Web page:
Clothes make the man, the woman and apparently the song. It is truly amazing how a change of style creates a completely new vibe in a known tune, no matter how plain it is. As I enjoy listening to music (and strongly regret my lack of discipline in actually making it), I was flowing through YouTube when I saw the Chico Marx version of the Beer Barrel Polka. This rediscovery led me to listen to several other versions, almost identical in melody but so different in style and feel.
The basic version available is that of Frank Yankovich. He plays, well, a polka. I suppose for Polka enthusiasts it represents the peak of polka-ness. A few pints of beer might also increase appreciation. Alas, the number of such fans today is rather small, with most people under the age of 70 finding this “quaint”, if not absurd. For a standard standard, listen to this.
If you add some fancy finger work and jewelry, not to mention a musician with an imposing presence, this song takes on a completely different feel, sort of a poor-man’s Rachmaninoff concerto. It is a pleasure to watch the entertaining Liberace, one of the ultimate showmen, play this song and turn it into an almost elegant melody appreciable by the widest audience, probably mainly because of the pianist, not the song, but who cares. Enjoy:
However, there should be moderation in everything. I find bringing in a full orchestra in fancy dress a bit too rich for this plebian song but that is a matter of taste. This is what you get after André Rieu get his hands on this. You can judge for yourself:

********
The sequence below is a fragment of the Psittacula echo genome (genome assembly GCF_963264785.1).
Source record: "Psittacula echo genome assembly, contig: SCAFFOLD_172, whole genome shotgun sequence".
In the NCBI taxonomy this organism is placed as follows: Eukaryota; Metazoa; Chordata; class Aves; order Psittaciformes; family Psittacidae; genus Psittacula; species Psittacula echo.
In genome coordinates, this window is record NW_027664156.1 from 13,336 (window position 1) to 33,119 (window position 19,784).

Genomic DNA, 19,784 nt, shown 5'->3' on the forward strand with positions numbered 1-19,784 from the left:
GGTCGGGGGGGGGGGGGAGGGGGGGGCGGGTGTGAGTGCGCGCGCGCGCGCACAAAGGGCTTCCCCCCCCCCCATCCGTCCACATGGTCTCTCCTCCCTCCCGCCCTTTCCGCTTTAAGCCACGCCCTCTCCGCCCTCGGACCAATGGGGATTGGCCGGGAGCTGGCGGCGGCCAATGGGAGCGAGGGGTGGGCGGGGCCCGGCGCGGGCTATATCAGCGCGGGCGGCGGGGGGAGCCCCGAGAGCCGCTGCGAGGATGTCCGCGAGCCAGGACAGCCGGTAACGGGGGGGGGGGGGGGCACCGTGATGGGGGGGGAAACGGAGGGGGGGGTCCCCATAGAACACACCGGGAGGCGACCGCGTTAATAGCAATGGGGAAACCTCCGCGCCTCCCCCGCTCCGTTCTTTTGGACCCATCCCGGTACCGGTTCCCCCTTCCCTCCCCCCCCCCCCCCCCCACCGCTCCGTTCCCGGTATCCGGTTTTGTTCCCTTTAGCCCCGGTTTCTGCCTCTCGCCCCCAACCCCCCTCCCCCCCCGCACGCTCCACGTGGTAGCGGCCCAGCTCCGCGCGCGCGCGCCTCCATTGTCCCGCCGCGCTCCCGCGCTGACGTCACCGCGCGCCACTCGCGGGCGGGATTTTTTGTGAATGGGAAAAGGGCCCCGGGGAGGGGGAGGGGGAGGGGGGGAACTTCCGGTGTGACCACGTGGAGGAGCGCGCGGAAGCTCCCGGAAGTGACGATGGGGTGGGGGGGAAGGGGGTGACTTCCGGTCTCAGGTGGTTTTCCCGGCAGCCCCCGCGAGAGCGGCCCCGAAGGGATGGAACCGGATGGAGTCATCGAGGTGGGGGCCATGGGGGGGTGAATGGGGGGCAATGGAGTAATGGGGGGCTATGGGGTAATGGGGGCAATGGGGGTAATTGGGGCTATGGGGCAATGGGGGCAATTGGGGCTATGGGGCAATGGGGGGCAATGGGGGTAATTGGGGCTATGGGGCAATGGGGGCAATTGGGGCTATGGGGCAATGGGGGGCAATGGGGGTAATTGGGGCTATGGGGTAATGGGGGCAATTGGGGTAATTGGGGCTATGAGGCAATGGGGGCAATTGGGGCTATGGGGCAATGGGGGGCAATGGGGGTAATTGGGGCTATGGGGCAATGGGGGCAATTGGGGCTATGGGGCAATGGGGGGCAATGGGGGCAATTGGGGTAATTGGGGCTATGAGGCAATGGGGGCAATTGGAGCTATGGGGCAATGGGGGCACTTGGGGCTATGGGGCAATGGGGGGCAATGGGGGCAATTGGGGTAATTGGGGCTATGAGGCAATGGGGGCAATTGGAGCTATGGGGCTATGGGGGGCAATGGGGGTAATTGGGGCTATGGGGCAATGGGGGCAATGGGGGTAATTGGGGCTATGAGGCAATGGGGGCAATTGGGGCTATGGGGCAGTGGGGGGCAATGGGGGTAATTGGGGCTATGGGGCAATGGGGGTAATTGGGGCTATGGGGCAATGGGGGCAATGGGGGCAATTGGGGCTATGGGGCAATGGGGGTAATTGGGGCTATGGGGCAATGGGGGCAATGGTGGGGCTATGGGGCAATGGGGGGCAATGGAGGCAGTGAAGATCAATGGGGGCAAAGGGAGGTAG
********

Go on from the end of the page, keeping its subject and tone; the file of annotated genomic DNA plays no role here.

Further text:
Taking this song back to the people but adding an amazing trio, I enjoy the Andrew Sisters’ version as they have a Midas touch even with the plainest of songs. It does not really feel like the original but still is a pleasure in itself. Listen and appreciate the singers (even they are before your time):
I end the polka run with my favorite, the version that started by beer bar-hopping musical trip. Chico Marx brings out the fun and joy that this song elicited when it came out and makes it sound as relevant today as it was over 100 years ago. I just smile and laugh as he plays not only because of his hands and face but also the music is simply happy, even without being drunk. Am I being nostalgic?
After listening to all these polkas, I feel a bit of an audio hangover. Still, the comparison brought out the human factor in the impact of a song. True, without an appropriate melody, no song can succeed. However, each performer can take it to a different place. The trappings do make the song.
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Picture credit: Image by <a href="https://pixabay.com/users/mih83-464187/?utm_source=link-attribution&utm_medium=referral&utm_campaign=image&utm_content=4238715">M. H.</a> from <a href="https://pixabay.com/?utm_source=link-attribution&utm_medium=referral&utm_campaign=image&utm_content=4238715">Pixabay</a>